So The Hobbit hasn’t even hit theaters yet and already there is endless whining about how Peter Jackson is ruining the LOTR franchise because he showed clips of the film at 48 frames per second instead of 24.
My advice to 24 fps purists? Get over it. It’s not like Jackson is pulling a Cameron and touting the wonders of all things 3D, forcing the audience to watch his movies in the rapidly evolving format. In fact, there is reportedly going to be 6 separate versions of The Hobbit this December: 3D, flat, Imax 3D – and all of those will be in both 24 and 48 frames a second.
Seriously, people. We all have to make compromises when it comes to LOTR. Was I happy that both Ralph Bakshai and Peter Jackson dropped Tom Bombadil from The Fellowship of the Ring? No, but I somehow managed to get over it and thoroughly enjoyed the trilogy as imagined by Jackson.
Fortunately, the veteran director shows little sign of being discouraged by the shrill Internet yelping of a few spoiled (and clueless) dissidents.
“It wasn’t particularly surprising because it is something new. A lot of the critical response I was reading was people saying it’s different. Well, yes, it certainly is,” Jackson told The Hollywood Reporter. “But I think, ultimately, it is different in a positive way, especially for 3D, especially for epic films and films that are trying to immerse the viewer in the experience of a story.”
However, Jackson did acknowledge that the short, ten-minute 48 frames per second clip shown at Cinemacon may have been to brief for viewers to fully understand the new format.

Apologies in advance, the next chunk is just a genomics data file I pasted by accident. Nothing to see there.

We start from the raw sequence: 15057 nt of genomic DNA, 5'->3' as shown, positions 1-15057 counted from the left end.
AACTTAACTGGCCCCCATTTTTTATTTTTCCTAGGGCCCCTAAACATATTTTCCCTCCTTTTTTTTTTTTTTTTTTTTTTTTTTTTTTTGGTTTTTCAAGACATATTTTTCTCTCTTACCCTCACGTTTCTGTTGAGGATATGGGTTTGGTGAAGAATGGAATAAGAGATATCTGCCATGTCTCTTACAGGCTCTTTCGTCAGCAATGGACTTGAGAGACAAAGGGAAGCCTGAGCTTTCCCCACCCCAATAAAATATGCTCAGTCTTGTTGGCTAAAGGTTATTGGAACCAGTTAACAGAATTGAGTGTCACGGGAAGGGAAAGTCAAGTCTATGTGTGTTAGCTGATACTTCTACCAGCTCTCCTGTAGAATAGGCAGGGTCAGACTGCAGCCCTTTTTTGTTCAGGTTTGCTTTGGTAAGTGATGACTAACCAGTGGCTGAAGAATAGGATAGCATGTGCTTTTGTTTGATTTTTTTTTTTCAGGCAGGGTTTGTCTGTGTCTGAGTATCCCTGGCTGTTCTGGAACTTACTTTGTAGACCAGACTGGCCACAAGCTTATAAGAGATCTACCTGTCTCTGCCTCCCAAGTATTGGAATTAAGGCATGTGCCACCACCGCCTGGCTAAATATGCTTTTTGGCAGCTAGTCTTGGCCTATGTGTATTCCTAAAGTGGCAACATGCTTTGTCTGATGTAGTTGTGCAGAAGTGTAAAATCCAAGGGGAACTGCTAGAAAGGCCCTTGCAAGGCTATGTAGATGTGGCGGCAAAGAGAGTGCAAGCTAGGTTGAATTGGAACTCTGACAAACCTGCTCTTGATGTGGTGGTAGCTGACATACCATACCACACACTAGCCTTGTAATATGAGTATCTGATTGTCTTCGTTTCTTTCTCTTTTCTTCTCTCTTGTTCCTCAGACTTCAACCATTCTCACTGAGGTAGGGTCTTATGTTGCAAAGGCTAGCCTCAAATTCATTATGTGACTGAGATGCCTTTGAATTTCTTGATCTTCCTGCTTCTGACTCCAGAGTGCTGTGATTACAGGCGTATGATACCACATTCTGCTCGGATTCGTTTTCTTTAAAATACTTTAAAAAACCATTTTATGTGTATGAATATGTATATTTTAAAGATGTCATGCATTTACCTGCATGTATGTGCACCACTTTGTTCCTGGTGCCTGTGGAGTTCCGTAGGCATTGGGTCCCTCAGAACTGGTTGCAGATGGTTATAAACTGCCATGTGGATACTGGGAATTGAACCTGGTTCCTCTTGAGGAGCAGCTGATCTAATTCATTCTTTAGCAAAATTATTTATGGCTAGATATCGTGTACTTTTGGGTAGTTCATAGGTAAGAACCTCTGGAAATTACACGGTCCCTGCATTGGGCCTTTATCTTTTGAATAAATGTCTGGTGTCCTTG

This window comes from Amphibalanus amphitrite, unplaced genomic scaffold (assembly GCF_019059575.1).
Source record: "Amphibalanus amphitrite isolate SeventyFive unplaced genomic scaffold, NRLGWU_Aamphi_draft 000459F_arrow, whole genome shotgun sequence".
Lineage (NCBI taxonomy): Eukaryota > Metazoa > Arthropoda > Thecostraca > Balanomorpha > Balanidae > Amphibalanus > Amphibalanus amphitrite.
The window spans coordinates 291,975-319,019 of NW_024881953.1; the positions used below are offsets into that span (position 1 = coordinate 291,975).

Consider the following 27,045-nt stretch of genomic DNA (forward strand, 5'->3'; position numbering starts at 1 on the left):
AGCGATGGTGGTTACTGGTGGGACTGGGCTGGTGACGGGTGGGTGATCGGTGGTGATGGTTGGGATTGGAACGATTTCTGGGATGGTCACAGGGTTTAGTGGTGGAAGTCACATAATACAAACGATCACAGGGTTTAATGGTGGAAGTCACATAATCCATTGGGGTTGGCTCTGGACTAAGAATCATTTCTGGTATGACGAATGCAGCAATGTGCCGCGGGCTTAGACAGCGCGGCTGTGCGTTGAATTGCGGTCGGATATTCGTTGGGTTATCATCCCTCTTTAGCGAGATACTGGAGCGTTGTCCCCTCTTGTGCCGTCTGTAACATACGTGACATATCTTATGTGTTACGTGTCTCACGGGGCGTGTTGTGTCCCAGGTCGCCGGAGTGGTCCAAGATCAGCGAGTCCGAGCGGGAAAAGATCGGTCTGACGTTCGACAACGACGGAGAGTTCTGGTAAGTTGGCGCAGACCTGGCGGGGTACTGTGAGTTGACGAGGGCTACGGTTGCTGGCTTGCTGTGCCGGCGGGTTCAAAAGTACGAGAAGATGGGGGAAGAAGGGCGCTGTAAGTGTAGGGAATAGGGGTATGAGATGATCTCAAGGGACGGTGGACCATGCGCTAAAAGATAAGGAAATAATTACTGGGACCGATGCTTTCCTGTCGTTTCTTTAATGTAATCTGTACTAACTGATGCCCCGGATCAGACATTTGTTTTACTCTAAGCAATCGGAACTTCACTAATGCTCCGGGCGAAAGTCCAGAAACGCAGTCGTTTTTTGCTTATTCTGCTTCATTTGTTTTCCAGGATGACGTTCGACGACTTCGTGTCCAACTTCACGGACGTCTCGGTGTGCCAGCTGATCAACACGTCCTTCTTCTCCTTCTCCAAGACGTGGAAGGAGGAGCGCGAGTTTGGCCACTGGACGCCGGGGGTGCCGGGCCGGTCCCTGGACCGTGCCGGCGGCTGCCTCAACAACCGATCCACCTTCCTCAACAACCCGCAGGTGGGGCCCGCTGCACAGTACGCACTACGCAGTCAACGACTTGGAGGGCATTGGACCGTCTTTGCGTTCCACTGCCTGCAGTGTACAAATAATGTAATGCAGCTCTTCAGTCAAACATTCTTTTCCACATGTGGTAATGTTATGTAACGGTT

“It does take you a while to get used to. Ten minutes is sort of marginal, it probably needed a little bit more,” he conceded. ”Another thing that I think is a factor is it’s different to look at a bunch of clips and some were fast-cutting, montage-style clips. This is different experience than watching a character and story unfold.”
The director also emphasized that production wasn’t expected to wrap until July, so the above-mentioned clips were basically unfinished, lacking both color correction and visual effects. In contrast, the original LOTR employed various postproduction techniques to create a certain look for the movies, including “extensive” digital color grading, “added texture, and we took out highlights.”
“[Of course], we’ll do the same with The Hobbit, to make it consistent and give it the feeling of otherworldliness – to get the mood, the tone, the feel of the different scenes,” he said. ”We are certainly going to experiment with different finishing techniques to give the 48 frames a look that is more organic. But that work isn’t due to start until we wrap photography in July.”